The G550 Positioning Conundrum
Matrox is faced with a very difficult proposition when it comes to positioning the G550. The main problem with the G550 is that it doesn't go head-to-head with the competition from Nvidia and ATI in any category, unless you count dual-screen or 2D acceleration. Yet, it tries to force the issue on 3D by bundling software that is designed to, as the company's marketing blurb says, "introduce cutting edge 3D to the home Internet and corporate desktop markets for the first time." Cutting edge 3D technology in this case means venturing into the unknown territory of VOC, an uncharted segment of the market, as we will find out.
This is the only real criticism I have with the G550: while the emphasis on performance, and value in the graphics market is defined primarily by 3D functionality, Matrox has opted to focus on one 3D function of the G550, HeadCasting, and given it the starring role, despite not having a strong case for justifying this approach.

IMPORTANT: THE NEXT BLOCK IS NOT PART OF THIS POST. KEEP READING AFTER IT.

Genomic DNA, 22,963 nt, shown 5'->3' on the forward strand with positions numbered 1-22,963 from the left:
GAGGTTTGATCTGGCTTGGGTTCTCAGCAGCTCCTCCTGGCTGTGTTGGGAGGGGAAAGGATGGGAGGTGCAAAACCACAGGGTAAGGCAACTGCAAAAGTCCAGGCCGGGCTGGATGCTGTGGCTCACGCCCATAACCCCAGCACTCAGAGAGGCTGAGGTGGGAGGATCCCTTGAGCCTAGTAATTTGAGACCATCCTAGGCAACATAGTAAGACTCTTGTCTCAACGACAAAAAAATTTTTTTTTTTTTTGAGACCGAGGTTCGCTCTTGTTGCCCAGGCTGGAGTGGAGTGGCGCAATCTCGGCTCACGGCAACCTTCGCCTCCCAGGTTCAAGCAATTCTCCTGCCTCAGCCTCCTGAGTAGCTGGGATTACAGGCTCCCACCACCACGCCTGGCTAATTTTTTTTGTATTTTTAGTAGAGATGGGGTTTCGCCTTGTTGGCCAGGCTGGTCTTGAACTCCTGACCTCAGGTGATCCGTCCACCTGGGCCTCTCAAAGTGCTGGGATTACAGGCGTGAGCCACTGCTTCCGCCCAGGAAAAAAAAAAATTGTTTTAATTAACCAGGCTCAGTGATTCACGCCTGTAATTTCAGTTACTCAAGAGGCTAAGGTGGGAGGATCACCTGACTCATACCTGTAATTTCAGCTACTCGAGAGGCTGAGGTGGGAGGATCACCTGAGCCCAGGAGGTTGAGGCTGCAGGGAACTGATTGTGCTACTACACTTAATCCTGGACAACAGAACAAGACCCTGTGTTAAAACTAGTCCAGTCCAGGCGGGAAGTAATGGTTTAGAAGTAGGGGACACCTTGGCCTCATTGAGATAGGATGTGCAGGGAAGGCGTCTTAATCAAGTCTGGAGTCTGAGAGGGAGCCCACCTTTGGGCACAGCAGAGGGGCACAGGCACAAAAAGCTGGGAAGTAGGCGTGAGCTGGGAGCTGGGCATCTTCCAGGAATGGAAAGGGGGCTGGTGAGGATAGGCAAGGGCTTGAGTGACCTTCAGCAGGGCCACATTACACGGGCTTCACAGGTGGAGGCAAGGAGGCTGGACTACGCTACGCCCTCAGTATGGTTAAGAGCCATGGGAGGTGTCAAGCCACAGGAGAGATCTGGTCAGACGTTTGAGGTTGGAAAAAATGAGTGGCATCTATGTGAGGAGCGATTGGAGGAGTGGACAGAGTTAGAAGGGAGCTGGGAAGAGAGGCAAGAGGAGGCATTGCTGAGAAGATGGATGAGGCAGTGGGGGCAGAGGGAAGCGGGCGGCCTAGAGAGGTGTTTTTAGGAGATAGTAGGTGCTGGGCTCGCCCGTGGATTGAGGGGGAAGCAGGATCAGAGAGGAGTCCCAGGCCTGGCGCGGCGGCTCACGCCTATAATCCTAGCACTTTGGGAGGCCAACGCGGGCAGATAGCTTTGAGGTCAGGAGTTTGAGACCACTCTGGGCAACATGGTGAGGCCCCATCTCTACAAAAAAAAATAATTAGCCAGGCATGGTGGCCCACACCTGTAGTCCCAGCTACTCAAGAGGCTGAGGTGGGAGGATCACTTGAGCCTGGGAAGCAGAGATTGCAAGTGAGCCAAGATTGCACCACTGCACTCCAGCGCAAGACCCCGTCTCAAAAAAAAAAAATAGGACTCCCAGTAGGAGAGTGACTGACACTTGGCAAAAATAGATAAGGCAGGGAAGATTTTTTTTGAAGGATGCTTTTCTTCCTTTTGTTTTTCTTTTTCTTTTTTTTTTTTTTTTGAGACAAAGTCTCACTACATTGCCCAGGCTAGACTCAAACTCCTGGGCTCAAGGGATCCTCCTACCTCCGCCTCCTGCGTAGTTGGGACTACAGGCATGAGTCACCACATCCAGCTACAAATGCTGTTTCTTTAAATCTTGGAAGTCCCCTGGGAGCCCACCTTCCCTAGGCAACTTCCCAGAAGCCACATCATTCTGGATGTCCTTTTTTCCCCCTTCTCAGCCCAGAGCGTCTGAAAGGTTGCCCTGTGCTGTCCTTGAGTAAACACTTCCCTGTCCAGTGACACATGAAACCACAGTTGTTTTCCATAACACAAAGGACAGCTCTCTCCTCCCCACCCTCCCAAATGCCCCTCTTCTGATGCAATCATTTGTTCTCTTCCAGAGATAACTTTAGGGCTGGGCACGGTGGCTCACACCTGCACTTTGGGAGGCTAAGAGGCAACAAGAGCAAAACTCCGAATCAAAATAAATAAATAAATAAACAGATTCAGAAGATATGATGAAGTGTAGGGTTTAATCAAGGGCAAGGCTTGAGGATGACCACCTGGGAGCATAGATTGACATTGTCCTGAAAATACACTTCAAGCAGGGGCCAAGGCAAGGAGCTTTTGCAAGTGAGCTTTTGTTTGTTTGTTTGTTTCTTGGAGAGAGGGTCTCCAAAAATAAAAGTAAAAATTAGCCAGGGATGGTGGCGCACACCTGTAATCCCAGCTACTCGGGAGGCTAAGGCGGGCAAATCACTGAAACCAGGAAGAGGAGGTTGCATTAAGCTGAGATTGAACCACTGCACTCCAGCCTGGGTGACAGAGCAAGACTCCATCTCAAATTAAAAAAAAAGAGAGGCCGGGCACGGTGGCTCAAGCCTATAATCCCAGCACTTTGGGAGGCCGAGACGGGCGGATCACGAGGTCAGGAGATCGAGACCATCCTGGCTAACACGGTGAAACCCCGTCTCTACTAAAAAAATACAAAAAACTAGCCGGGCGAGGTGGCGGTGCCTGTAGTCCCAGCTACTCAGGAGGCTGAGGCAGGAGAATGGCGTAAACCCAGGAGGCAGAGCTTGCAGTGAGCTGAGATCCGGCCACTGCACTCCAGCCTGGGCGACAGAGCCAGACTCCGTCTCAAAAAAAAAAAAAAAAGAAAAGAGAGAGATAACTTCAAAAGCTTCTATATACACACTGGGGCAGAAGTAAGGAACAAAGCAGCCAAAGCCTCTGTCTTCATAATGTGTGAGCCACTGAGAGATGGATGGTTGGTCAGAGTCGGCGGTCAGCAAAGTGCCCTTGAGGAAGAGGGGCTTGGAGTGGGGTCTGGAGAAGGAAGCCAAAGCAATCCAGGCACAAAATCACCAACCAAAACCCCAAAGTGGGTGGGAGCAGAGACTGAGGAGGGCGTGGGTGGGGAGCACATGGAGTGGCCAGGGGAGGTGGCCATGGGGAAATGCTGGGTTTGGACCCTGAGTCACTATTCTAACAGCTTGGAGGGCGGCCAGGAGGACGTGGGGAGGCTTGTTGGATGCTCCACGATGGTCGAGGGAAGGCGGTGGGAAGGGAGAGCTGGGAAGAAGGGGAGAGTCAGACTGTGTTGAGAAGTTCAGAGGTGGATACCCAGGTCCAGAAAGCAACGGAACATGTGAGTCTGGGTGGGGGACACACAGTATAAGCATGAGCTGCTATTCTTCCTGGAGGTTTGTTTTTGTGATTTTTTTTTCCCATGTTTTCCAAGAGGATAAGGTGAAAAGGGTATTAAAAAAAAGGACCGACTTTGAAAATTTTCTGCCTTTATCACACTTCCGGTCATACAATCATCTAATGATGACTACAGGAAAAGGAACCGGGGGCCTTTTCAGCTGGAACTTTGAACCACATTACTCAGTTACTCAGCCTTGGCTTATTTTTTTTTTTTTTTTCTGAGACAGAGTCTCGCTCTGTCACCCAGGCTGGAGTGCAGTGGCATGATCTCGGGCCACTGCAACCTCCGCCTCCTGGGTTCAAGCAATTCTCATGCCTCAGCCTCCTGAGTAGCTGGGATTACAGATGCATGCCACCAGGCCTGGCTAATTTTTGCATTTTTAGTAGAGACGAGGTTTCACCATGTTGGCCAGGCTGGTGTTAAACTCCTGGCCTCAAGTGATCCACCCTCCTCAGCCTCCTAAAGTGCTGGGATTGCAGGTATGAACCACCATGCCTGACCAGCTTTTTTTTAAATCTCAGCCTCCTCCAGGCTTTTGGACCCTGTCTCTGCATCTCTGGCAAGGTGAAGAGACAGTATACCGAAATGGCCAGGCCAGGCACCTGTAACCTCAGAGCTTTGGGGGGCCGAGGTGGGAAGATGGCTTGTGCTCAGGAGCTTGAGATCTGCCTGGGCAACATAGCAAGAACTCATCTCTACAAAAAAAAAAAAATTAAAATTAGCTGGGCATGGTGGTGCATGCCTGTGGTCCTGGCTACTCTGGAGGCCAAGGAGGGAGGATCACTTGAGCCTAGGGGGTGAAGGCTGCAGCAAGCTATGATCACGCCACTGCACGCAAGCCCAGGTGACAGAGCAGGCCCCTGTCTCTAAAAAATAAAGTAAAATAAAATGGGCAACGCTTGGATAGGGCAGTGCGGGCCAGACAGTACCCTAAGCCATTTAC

To quote the company's own marketing blurb, "The Matrox G550 is the first graphics chip to use 3D technology to improve and enrich online communication, spurring a new form of online exchange called Visual Online Communication (VOC)."
The definitiion of VOC is given in three applications: corporate training, customer relationship management (CRM), and visual messaging. In each case, Matrox assumes that first, we live in a world that is primarily connected to the Internet by 56K modems, and secondly, there is a benefit to enhancing online communications using a 3D facial model with lip synching.
For PowerPoint, Matrox demonstrates the full benefit of a G550 board using the dual screen set-up with one screen showing the 3D facial model of the presenter talking through the slide show on the second screen. The image below shows this application in action.
Matrox's G550 allows you to create and distribute PowerPoint presentations in conjunction with an animated, lip synched, 3D facial representation, even on low bandwidth connections, or just as a demonstration in dual screen mode. It's a nice effect, but is it practical?